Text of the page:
Cooling system 304 is an “active” cooling system that cools IC 302 when power is applied thereto. For example, a heat sink and fan in combination form an active cooling system, whereas a heat sink alone is passive. Other types of active cooling systems are used in various embodiments of the present invention. Some embodiments use thermoelectric cooling devices such as coolers that employ the Peltier-effect, where current flowing through dissimilar metals creates a temperature differential across the metallic junction. Other embodiments use vapor phase cooling devices such as refrigeration devices or heat pumps. The method and apparatus of the present invention are not limited by the type of active cooling system employed: any type of active cooling system can be employed without departing from the scope of the present invention.

In some embodiments, power consumption by IC 302 under various conditions is characterized during manufacture, test, or when system 300 is built or tested. This characterization results in information describing nominal expected power consumption under different conditions, and this information can be advantageously utilized by processor 306 during operation of system 300. For example, when processor 306 has access to nominal expected power consumption data for IC 302, processor 306 can determine the amount of power being expended beyond the nominal expected power consumption. The characterization can be performed as a function of any variable. For example, expected power can be determined as a function of die temperature, operating speed, data load, or other operating condition. Processor 306 can utilize all of this information in determining whether to activate cooling system 304 to reduce leakage power.

FIG. 4 shows a graph of die temperature as a function of relative active cooling power. The active cooling power referred to in graph 400 represents the power expended in an active cooling system such as integrated circuit cooling system 304 (FIG. 3). The die temperature in graph 400 represents the temperature of the integrated circuit die being cooled. Graph 400, like graph 200 (FIG. 2), is not linear. Graph 400 shows that a greater incremental decrease in die temperature can be achieved at a lower relative cooling power. For example, as shown in FIG. 4, it takes approximately 1.5 times as much active cooling power to cool the die 20 degrees from 80 degrees C. to 60 degrees C. than to cool the die 20 degrees from 100 degrees C. to 80 degrees C.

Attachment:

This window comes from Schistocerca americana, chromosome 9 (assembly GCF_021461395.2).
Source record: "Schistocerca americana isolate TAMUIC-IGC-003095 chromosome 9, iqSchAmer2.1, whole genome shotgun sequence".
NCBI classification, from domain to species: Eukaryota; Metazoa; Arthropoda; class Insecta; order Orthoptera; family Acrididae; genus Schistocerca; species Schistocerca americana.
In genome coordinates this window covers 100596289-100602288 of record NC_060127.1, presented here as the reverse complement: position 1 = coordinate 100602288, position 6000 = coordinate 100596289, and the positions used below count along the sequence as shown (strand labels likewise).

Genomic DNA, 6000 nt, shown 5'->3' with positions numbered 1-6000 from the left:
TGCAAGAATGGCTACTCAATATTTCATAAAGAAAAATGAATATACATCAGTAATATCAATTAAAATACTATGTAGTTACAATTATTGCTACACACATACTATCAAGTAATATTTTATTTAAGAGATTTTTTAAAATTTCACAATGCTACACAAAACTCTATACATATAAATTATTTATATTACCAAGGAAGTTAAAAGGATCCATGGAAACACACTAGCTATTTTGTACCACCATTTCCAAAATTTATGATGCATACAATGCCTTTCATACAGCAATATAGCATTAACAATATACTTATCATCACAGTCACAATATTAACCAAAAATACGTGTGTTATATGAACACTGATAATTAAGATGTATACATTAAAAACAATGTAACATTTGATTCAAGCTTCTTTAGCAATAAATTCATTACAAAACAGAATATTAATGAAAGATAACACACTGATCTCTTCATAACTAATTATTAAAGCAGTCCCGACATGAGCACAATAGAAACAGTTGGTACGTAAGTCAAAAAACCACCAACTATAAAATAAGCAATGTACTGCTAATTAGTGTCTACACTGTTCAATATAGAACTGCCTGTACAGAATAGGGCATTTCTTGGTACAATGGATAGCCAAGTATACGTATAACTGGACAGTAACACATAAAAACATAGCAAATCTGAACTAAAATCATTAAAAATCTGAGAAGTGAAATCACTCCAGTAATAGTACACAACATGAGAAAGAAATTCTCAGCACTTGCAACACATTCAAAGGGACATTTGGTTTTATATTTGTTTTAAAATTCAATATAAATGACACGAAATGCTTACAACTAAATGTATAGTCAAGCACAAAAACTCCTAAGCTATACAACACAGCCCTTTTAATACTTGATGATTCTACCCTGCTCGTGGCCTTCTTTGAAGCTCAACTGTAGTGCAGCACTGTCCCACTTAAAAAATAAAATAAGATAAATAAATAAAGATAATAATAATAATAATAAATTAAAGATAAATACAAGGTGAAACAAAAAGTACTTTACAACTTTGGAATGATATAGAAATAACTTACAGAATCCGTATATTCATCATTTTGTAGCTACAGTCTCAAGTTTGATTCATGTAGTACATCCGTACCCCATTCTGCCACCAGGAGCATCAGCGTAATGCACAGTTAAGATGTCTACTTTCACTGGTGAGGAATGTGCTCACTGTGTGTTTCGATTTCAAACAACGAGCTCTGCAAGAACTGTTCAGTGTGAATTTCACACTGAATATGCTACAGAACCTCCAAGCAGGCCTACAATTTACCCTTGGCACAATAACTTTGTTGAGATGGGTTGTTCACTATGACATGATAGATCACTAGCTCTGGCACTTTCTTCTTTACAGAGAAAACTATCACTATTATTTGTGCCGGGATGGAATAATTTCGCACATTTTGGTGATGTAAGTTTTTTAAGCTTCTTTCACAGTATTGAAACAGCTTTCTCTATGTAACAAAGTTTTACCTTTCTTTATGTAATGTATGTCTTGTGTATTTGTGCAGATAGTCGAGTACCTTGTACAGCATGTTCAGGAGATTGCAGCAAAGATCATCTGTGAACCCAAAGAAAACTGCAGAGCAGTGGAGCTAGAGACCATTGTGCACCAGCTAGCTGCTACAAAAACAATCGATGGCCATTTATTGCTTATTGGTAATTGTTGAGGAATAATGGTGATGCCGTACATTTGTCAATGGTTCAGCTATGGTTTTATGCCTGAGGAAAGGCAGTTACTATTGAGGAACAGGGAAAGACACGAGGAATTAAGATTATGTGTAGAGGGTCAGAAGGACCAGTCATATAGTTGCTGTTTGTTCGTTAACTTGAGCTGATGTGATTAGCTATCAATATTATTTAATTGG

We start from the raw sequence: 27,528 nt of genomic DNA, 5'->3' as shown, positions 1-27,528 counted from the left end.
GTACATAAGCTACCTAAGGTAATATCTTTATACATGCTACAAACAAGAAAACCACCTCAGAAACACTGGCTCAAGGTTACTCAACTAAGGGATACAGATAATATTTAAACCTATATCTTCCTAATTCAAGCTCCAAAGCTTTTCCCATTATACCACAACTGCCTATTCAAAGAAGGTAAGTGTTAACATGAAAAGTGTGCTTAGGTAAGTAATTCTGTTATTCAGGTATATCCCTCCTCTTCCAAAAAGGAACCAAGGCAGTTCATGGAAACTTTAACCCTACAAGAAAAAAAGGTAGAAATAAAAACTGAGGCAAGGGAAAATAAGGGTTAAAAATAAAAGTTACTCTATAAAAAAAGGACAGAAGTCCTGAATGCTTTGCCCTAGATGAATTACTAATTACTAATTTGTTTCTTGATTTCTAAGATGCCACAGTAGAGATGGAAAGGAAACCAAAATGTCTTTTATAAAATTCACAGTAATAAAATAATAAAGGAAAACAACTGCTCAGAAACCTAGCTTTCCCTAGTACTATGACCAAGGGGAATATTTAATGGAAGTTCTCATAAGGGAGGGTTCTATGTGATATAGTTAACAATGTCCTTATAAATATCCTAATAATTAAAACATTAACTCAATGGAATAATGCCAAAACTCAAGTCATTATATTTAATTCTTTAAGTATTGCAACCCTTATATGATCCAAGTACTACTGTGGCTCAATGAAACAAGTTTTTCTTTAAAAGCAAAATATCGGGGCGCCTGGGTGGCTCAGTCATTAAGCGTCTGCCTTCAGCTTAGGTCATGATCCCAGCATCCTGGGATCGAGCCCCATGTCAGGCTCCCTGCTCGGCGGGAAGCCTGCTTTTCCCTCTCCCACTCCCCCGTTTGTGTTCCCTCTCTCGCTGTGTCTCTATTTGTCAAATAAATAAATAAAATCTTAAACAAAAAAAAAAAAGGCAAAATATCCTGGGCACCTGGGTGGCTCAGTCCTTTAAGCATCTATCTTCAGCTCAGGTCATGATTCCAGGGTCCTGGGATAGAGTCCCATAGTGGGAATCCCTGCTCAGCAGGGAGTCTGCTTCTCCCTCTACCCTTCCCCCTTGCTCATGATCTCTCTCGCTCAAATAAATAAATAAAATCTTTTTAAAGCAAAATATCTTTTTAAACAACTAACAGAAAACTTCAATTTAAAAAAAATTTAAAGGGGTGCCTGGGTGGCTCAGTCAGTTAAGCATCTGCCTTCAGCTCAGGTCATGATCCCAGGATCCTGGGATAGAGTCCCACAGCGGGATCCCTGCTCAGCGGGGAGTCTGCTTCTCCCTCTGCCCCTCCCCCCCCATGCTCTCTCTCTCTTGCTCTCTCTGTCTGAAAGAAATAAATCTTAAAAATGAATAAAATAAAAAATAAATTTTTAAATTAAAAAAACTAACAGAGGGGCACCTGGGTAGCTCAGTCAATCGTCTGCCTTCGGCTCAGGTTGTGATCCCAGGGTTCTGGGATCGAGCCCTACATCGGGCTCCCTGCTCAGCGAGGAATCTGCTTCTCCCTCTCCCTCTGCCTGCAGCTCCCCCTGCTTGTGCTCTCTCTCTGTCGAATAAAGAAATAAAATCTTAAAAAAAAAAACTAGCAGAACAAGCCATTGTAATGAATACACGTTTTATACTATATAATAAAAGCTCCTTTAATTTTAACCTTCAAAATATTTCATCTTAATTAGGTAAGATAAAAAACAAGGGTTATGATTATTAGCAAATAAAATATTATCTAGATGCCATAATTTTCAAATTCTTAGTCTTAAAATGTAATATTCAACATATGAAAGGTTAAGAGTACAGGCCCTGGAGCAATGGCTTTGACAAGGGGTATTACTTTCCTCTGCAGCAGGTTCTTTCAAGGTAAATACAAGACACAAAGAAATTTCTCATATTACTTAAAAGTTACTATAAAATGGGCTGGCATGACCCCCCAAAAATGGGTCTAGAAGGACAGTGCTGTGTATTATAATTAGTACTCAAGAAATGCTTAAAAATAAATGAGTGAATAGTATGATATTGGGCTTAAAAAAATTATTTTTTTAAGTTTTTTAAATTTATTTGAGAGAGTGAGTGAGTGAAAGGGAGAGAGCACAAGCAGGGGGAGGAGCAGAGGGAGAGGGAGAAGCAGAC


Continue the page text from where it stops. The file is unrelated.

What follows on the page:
The active cooling power in graph 400 is shown as relative because the actual power needed to cool an integrated circuit die is a function of the integrated circuit. For example, for large integrated circuits with many small geometry transistors, each unit of relative active cooling power in graph 400 may represent many watts of power. In contrast, for very small integrated circuits, each unit of relative active cooling power may represent a fraction of one watt of power.

The combination of graphs 400 and 200 (FIG. 2) show that relatively small relative increases in active cooling power can produce pronounced reductions in relative leakage power. Referring now back to FIG. 3, processor 306 can take advantage of this phenomenon by increasing the active cooling power expended in integrated circuit cooling system 304. When the active cooling power expended in the cooling system is less than the leakage power saved in the integrated circuit, an overall power savings is achieved.

FIG. 5 shows another system to reduce leakage power consumption in an integrated circuit. System 500, like system 300 (FIG. 3), includes A/D 310, processor 306, memory 308, IC 302, and cooling system 304. In contrast to system 300, system 500 includes DC-DC converter 502, resistor 504, and capacitor 506. DC-DC (Direct Current—Direct Current) converter 502 converts a DC power supply voltage on node 317 (Vcc) to a different power supply voltage on node 503 to supply IC 302. DC-DC 502 converter also outputs a signal on node 505.

The signal on node 505 gives an indication of current output, or “current draw,” from DC-DC converter 502 on node 503. In some embodiments, the signal on node 505 is a sawtooth waveform that is a result of a switching element within DC-DC converter 502. In other embodiments, the signal on node 505 is a pulse code modulated (PCM) signal that has a duty cycle that is proportional to current output on node 503. In general, any signal format that gives an indication of current output on node 503 can be utilized without departing from the scope of the present invention.